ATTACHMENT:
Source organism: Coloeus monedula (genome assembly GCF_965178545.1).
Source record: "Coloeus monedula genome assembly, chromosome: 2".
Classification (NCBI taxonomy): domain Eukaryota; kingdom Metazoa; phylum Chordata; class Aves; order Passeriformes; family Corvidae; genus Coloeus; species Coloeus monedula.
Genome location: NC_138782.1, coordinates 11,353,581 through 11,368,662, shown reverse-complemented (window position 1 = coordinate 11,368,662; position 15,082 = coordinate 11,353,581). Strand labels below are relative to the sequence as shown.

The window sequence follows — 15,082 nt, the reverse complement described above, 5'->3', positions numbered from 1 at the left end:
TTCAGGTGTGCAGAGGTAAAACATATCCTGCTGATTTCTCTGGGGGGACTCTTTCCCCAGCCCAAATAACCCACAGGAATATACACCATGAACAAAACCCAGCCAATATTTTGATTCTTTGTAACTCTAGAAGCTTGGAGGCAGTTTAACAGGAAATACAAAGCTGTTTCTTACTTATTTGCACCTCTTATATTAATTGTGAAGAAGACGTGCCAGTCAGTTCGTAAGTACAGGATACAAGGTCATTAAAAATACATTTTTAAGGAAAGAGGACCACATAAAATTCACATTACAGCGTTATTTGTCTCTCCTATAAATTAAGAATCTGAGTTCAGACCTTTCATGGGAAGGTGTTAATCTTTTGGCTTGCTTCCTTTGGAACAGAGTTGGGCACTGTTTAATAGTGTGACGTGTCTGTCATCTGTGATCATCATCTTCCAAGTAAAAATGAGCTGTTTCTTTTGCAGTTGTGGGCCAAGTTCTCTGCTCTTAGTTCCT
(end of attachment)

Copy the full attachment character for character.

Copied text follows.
Source organism: Coloeus monedula (genome assembly GCF_965178545.1).
Source record: "Coloeus monedula genome assembly, chromosome: 2".
Classification (NCBI taxonomy): domain Eukaryota; kingdom Metazoa; phylum Chordata; class Aves; order Passeriformes; family Corvidae; genus Coloeus; species Coloeus monedula.
Genome location: NC_138782.1, coordinates 11,353,581 through 11,368,662, shown reverse-complemented (window position 1 = coordinate 11,368,662; position 15,082 = coordinate 11,353,581). Strand labels below are relative to the sequence as shown.

The window sequence follows — 15,082 nt, the reverse complement described above, 5'->3', positions numbered from 1 at the left end:
TTCAGGTGTGCAGAGGTAAAACATATCCTGCTGATTTCTCTGGGGGGACTCTTTCCCCAGCCCAAATAACCCACAGGAATATACACCATGAACAAAACCCAGCCAATATTTTGATTCTTTGTAACTCTAGAAGCTTGGAGGCAGTTTAACAGGAAATACAAAGCTGTTTCTTACTTATTTGCACCTCTTATATTAATTGTGAAGAAGACGTGCCAGTCAGTTCGTAAGTACAGGATACAAGGTCATTAAAAATACATTTTTAAGGAAAGAGGACCACATAAAATTCACATTACAGCGTTATTTGTCTCTCCTATAAATTAAGAATCTGAGTTCAGACCTTTCATGGGAAGGTGTTAATCTTTTGGCTTGCTTCCTTTGGAACAGAGTTGGGCACTGTTTAATAGTGTGACGTGTCTGTCATCTGTGATCATCATCTTCCAAGTAAAAATGAGCTGTTTCTTTTGCAGTTGTGGGCCAAGTTCTCTGCTCTTAGTTCCT